If you are a federal contractor with contracts in excess of $10,000 that were entered into or modified on or after January 11, 2016, new regulations concerning pay transparency apply to you. On that date, Executive Order 13665 became effective. This new rule prohibits federal contractors from discharging or discriminating against an employee or applicant “because such employee or applicant has inquired about, discussed, or disclosed the compensation of the employee or applicant or another employee or applicant.” While this Executive Order may be new, the NRLB has long recognized that prohibiting or retaliating against an employee for sharing compensation information or inquiring about compensation is a violation of Section 7 of the NLRA.
Despite the change, compliance with the new Office of Federal Contract Compliance Programs (OFCCP) rule is relatively simple. Federal contractors who are covered by this new rule should complete the following three steps:
Incorporate the Executive Order’s prohibition against discrimination for inquiring about, disclosing, or discussing pay information into their covered contracts and subcontracts.
Include the following OFCCP-prescribed language in their employee handbooks:
The contractor will not discharge or in any other manner discriminate against employees or applicants because they have inquired about, discussed, or disclosed their own pay or the pay of another employee or applicant. However, employees who have access to the compensation information of other employees or applicants as a part of their essential job functions cannot disclose the pay of other employees or applicants to individuals who do not otherwise have access to compensation information, unless the disclosure is (a) in response to a formal complaint or charge, (b) in furtherance of an investigation, proceeding, hearing, or action, including an investigation conducted by the employer, or (c) consistent with the contractor’s legal duty to furnish information.
Disseminate the nondiscrimination provision to employees and applicants. This can be done by posting the statement in conspicuous places or providing it electronically. However, simply placing the “Pay Transparency Policy Statement” in the employee handbook is insufficient; this statement must also be posted or provided electronically.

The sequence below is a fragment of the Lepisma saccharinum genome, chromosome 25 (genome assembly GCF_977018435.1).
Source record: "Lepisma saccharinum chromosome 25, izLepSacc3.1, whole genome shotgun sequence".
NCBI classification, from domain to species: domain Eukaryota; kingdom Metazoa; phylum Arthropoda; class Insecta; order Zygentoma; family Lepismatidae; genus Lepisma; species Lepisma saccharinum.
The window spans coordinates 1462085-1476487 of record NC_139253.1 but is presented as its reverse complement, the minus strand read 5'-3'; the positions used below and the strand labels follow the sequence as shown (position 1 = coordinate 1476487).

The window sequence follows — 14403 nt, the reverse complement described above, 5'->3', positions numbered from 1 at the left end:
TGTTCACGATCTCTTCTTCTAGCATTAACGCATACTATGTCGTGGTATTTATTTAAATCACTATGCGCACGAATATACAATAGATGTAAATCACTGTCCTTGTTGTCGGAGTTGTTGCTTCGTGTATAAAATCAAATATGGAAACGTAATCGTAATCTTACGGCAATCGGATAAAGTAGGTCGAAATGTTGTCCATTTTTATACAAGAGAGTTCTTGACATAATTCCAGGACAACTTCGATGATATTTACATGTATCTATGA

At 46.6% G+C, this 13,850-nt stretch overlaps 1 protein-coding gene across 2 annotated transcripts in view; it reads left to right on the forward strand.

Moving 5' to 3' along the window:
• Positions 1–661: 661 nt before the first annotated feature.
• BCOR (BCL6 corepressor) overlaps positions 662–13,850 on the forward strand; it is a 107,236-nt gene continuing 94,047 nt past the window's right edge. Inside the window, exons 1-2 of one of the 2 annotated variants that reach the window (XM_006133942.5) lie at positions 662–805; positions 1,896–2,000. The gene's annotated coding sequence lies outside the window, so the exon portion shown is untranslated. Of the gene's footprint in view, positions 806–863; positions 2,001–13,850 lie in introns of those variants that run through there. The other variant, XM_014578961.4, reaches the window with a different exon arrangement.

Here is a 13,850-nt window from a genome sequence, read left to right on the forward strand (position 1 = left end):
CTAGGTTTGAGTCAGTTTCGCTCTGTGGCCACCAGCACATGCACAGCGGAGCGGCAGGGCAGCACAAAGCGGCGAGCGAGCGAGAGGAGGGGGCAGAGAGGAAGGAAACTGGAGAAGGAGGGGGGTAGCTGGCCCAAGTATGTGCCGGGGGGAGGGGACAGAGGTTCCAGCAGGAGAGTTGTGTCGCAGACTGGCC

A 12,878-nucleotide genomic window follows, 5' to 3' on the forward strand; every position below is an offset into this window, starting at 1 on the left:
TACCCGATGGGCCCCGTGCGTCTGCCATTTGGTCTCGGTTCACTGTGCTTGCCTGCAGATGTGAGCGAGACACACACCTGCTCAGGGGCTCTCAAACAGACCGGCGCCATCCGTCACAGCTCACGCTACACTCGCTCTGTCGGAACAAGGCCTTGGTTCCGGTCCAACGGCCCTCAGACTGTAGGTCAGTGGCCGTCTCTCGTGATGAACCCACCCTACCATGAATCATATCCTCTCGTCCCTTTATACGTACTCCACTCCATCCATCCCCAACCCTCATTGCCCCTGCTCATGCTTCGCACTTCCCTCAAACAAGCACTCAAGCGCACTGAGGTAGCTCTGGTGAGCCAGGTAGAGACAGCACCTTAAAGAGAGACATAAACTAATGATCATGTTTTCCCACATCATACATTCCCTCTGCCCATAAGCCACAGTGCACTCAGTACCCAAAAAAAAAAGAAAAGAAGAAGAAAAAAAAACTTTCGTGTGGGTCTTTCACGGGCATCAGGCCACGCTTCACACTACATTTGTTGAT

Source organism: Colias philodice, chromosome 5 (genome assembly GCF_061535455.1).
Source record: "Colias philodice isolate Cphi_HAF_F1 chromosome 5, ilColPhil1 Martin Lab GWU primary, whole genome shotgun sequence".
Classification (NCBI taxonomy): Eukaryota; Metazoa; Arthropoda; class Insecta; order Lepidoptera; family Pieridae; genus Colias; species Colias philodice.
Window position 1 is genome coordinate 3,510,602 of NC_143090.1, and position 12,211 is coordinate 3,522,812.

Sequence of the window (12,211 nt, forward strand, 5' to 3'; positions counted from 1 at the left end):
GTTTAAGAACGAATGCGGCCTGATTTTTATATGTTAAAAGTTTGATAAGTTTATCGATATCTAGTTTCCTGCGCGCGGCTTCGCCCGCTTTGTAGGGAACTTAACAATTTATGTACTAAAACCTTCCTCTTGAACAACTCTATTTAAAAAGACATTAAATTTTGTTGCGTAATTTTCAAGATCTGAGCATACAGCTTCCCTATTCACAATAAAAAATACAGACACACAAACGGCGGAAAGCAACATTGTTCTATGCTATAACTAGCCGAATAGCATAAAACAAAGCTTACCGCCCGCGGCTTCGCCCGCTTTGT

In the December Alert, we mentioned that as of January 1, 2016, businesses employing 20 people or more in the District of Columbia must begin offering commuter benefit transportation subsidies to their employees. This new mandate is a result of the Sustainable DC Omnibus Amendment Act of 2014. If you have not done so, it is important to implement these policies as quickly as possible. Employers must provide at least one of three benefits programs. These include a set-aside pre-tax fund program, an employer-paid benefit program and employer-provided transportation.
As of December 18, 2015, the Protecting Americans from Tax Hikes Act (PATH) made the monthly limit on qualified transportation benefits for public transportation equal to the monthly limit applicable to parking benefits. This means that the limit on commuting benefits that could be provided tax free to employees will be $255 per month. This increase amounts to an additional $1500 that can be received tax free over the course of a calendar year. Employers in Washington, DC should be sure that their new or existing plans reflect this increase and should also ensure that employees have the opportunity to change their elections (if necessary).
Effective January 1, 2016, the 2016 Living Wage for contractors of the District of Columbia Government is $13.84/hour. The new minimum wage in West Virginia is $8.75/hour. The new wage rate for Federal contractors is $10.15/ hour. Accordingly, the DOL has revised the Federal Minimum Wage for Contractors Poster to reflect the 2016 rates. It is available for download and printing here.
The contents of this Alert are for informational purposes only, and do not constitute legal advice. If you have any questions about this Alert, please contact a member of the Shulman Rogers Employment and Labor Law Group or the Shulman Rogers attorney with whom you regularly work.
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